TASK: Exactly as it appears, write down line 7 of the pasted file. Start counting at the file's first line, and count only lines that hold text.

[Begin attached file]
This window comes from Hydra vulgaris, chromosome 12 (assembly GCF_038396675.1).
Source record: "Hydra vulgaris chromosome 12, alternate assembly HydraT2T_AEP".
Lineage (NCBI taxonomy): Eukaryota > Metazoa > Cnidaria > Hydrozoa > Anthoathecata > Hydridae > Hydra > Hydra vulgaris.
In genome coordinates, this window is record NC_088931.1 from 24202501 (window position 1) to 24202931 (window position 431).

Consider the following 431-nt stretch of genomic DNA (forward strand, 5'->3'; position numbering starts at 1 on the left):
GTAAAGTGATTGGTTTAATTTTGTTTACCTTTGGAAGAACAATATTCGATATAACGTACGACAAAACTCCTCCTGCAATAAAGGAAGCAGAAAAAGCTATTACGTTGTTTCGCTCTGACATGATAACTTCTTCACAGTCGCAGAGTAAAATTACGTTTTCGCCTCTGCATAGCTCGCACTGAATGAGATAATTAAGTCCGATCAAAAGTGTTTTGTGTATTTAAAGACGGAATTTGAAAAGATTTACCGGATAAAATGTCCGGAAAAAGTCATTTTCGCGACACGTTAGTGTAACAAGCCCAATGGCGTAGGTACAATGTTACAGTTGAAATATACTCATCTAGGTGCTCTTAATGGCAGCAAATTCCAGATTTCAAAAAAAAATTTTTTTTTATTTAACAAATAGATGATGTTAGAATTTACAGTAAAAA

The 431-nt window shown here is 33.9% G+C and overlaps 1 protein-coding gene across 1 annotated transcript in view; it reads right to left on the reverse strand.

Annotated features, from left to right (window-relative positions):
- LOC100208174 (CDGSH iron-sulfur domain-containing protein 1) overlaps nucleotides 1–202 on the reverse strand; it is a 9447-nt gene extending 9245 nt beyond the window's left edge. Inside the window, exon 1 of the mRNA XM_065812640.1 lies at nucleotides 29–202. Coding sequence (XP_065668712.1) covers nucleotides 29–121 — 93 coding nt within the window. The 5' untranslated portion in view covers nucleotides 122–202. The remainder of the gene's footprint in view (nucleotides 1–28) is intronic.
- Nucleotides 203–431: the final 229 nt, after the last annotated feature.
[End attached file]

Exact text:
The 431-nt window shown here is 33.9% G+C and overlaps 1 protein-coding gene across 1 annotated transcript in view; it reads right to left on the reverse strand.